Earlier last week, the LCBO extended store hours at its stores, opening early at 9:30 a.m. and many staying open until as late as 10 p.m. to give customers more time.

For Ontario wineries, a potential LCBO strike barely caused a ripple of concern when Wines in Niagara reached out for a story on the topic two weeks ago. That’s partially because the LCBO does so little for domestic wine at its stores, with a market share stuck at a dismal 7% for VQA wines, a disheartening showing that hasn’t fluctuated much in the last decade. Since COVID, Ontario wineries have upped their game on online sales and are ready to meet the next challenge should a strike occur.

The union representing its LCBO workers may have miscalculated their position of strength for this pending strike. LCBO brass and certainly the government (essentially the same people) seem unfazed by a strike. There’s no panic booze buying going on because Ontario has never had so many options to get wine, beer, cider and liquor in Ontario.

A strike just might be the thin edge of the wedge to put privatization on an even faster track to reality. Now, wouldn’t that be something.

Meanwhile, if a strike is averted, here are Wines in Niagara’s picks of the local wines scheduled to be released in Vintages stores on Saturday (but check Thursday and Friday, these wines often arrive early). If you are reading this, I know you need little prodding, but if there is a strike, think about supporting local wineries either online, in bottle shops or in person at the winery. They will need your help if there’s an extended closure at LCBO stores.

Our picks of the Niagara wines
released (maybe) at Vintages stores Saturday

Westcott Brilliant Sparkling Rosé 2021 ($40, 93 points) — This is a traditionally made sparkling wine made from 100% Pinot Noir from the Home Farm. It was hand riddled and disgorged and had 12 months of lees aging. Like many in Niagara, I’ve been stopping regularly at my favourite roadside fruit stand on Lakeshore Road to pick up cherries, raspberries and strawberries picked fresh every morning. This lovely, fresh and expressive sparkler smells and tastes just like those fresh-picked berries. It shows a lovely light salmon colour in the glass and is loaded with all those aforementioned red berries, a pinch of rhubarb, a touch of toastiness from light lees aging and subtle citrus notes with a lively bubble. It’s perfectly dry (dosage was from its own base wine, RS is hovering around 2 g/L) and refreshing on the palate with summer strawberries, raspberries and red cherries, a lively bubble and a bright, lifted finish. It’s a well-crafted, fresher style of bubbles for optimum summer sipping. Go get it!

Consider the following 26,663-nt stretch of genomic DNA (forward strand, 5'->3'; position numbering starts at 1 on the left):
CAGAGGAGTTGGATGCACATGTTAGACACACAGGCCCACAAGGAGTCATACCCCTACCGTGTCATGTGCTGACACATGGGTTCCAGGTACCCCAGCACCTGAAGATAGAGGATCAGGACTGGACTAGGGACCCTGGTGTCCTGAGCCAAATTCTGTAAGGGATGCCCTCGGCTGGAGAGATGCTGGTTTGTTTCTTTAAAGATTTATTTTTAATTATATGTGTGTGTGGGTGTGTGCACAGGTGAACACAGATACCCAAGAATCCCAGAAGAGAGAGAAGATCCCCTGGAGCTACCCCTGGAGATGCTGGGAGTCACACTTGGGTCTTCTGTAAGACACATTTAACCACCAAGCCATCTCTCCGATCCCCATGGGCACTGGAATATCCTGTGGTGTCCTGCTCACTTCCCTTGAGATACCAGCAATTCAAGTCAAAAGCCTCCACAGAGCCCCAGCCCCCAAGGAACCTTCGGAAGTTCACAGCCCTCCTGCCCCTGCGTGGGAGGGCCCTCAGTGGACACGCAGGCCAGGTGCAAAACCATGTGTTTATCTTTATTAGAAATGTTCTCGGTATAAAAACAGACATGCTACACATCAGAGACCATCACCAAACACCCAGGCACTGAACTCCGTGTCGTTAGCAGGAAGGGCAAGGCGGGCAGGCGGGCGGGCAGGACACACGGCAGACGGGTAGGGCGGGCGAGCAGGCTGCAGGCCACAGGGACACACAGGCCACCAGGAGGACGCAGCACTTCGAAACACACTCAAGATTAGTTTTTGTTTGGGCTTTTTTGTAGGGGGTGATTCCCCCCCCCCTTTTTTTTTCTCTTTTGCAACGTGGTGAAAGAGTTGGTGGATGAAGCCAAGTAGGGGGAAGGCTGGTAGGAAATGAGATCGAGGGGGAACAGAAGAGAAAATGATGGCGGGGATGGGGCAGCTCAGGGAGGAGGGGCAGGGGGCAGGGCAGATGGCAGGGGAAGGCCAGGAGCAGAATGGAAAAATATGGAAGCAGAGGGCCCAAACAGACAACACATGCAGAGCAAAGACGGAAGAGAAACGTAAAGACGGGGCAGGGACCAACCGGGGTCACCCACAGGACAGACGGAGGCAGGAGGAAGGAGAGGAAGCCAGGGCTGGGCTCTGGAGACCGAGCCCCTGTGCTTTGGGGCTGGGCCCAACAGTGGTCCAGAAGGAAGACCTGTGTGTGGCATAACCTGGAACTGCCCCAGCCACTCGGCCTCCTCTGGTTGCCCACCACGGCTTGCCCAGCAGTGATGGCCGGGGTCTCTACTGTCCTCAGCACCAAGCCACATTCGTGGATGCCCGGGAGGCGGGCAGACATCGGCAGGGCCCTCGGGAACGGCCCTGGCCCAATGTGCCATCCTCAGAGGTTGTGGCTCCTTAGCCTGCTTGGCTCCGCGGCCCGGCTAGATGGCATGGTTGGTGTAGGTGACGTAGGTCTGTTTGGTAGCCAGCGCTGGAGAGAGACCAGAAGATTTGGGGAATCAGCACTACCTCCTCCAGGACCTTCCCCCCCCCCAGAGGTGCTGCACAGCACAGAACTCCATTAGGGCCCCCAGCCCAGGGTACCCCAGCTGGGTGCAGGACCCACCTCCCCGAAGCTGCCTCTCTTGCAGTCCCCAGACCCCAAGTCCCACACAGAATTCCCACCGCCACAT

Malivoire Estate Grown Chardonnay 2022 ($22, 92 points) — The estate Chardonnay is a blend of both the Mottiar Vineyard (owned by Malivoire GM Shiraz Mottiar on the Beamsville Bench) and estate fruit that’s aged in a combination of new and older French oak barrels. Such gorgeous elegance and poise on the nose with salinity and wet stones to go with pear, apple, toasted almonds, lemon/citrus and just a pinch of spice. It’s harmonious on the palate with the ripe, layered orchard fruits and citrus folding seamlessly into the flinty/stony/nutty accents, elegant spices, and fresh, lively finish. A beauty of a wine at this price.

Henry of Pelham Painted Wagon Estate Pinot Noir 2020 ($28, 91 points) — This estate Pinot Noir is a blend of four different clones grown in the estate’s Short Hills Bench vineyard. It has a robust nose of earthy red berries, anise, savoury notes, dried tobacco, and baking spices. It’s velvety on the palate with some structure in support of ripe dark cherries, black raspberries, anise, smoky cedar, rich spices and a long, lifted finish. Can cellar until 2028.

The Tragically Hip Flamenco Rosé 2023 ($20, 91 points) — This is the 5th vintage in the successful collaboration between Stoney Ridge and The Tragically Hip. It’s a blend of 95% Gamay Noir from the Bucknall Vineyard in the Vinemount Ridge sub-appellation and 5% Pinot Gris from Four Mile Creek. It shows a bright pink colour in the glass with a nose of dark cherries, strawberries, cranberries, citrus and subtle herbaceous notes. It’s generous on the palate with mouth-filling red berries, a touch of earth and herbs, rhubarb and a bright finish. Fans of the more robust style of rosés will absolutely love this.

Other Niagara wines released, but not reviewed by Wines in Niagara:

• Bachelder L’Ardoise Niagara Chardonnay 2021 ($26)
• Featherstone Pinot Grigio 2023 ($18)
• Leaning Post The Fifty Chardonnay 2021 ($25)
• The Tragically Hip Ahead By A Century Chardonnay 2021 ($22)
• Trius Showcase Wild Ferment Chardonnay 2020 ($38)
• Fielding Rosé 2023 ($18)
• Leaning Post Rosé ($23)
• Wildass Rosé 2023 ($20)